Degree Granting Department
Michael D. Coovert, Ph.D.
Robin R. Murphy, Ph.D.
Walter C. Borman, Ph.D.
rescue robotics, communication analysis, field research methods, technology, user studies
This study explores human-robot interaction during a 16-hour high-fidelity Urban Search and Rescue (USAR) disaster response drill with teleoperated robots. Situation awareness and team interaction were examined using communication analysis. Operators (n=5) sought assistance from team members to compensate for difficulties building or maintaining situation awareness. Operator-team member communication focused on relating what was seen through the robot's eye view with prior knowledge and planning search strategies. Results suggest operators need a new cognitive mental model to filter and comprehend data provided by the robot, and that robot-assisted search is a team task rather than an individual one. USAR technical search teams need a new shared mental model of robot-assisted search in order to coordinate activities effectively.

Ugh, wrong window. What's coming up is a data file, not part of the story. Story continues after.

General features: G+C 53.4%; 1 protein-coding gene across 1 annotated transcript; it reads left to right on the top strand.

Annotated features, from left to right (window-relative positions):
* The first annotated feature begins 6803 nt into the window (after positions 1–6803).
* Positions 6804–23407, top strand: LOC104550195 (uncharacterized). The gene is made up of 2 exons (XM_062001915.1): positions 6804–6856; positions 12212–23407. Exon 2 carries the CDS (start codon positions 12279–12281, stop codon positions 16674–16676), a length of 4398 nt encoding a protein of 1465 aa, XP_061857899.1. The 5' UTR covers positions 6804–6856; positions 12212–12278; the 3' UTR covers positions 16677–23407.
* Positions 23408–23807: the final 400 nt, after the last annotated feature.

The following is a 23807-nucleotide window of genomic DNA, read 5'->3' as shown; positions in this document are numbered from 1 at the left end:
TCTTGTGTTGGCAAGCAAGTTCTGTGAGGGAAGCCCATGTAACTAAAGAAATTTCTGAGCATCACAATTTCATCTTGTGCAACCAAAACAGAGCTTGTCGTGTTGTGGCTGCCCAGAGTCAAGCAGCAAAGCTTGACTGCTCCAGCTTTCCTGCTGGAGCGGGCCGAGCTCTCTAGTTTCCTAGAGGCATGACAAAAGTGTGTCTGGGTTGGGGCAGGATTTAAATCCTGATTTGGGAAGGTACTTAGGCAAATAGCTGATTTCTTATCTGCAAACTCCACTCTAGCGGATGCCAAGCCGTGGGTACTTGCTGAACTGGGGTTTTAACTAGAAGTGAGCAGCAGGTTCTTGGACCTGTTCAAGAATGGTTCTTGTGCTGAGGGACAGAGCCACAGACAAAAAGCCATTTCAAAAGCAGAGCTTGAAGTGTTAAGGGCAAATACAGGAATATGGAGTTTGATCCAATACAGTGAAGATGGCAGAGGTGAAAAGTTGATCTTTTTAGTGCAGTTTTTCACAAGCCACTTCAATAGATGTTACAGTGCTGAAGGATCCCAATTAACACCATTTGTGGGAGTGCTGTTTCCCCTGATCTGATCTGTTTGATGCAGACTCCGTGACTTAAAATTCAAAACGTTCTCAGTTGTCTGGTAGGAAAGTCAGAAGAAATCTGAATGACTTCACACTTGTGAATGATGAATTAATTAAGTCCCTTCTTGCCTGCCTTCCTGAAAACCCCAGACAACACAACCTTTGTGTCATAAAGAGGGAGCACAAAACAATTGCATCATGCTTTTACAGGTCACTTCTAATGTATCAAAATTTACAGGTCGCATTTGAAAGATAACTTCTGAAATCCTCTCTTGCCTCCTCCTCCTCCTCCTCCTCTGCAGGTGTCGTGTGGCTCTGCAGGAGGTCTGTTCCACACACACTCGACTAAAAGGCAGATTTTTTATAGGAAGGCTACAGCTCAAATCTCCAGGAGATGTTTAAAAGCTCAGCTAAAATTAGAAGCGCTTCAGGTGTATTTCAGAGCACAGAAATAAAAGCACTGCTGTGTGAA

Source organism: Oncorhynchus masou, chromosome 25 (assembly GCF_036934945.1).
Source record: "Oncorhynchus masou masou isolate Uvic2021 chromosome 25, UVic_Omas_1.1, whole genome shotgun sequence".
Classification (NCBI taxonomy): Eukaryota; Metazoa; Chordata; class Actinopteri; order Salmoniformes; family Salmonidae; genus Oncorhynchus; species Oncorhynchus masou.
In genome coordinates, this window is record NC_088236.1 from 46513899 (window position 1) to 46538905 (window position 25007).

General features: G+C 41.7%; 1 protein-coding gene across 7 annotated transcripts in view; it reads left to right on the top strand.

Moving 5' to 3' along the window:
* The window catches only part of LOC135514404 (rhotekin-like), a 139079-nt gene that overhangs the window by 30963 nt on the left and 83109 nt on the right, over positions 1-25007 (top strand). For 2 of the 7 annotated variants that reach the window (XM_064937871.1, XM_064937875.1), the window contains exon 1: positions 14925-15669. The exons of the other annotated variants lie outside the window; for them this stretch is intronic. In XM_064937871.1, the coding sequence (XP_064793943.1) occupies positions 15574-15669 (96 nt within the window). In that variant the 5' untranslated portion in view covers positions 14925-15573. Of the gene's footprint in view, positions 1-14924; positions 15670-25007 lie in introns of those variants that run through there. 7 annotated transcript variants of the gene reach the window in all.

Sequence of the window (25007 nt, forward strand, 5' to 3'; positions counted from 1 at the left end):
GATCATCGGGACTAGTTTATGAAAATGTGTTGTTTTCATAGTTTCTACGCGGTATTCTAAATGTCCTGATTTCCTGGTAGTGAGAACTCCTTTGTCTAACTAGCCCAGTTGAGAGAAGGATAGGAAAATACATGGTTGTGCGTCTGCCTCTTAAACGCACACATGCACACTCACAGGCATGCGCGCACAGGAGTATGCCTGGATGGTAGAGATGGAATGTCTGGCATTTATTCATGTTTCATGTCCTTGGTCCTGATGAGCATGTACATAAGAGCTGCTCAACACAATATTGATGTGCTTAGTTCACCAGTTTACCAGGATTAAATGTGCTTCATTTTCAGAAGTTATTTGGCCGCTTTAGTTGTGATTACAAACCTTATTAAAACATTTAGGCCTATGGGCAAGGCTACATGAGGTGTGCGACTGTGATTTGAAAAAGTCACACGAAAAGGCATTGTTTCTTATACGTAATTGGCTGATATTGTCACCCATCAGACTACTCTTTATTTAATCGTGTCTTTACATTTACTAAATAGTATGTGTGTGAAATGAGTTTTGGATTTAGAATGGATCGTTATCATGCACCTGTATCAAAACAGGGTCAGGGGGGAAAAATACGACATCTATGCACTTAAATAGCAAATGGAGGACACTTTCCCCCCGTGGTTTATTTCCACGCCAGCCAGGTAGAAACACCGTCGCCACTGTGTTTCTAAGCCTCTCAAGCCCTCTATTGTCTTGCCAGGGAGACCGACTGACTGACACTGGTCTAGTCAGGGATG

Scholar Commons Citation
Burke, Jennifer L., "Moonlight in Miami: A Field Study of Human-Robot Interaction in the Context of an Urban Search and Rescue Disaster Response Training Exercise" (2004). Graduate Theses and Dissertations.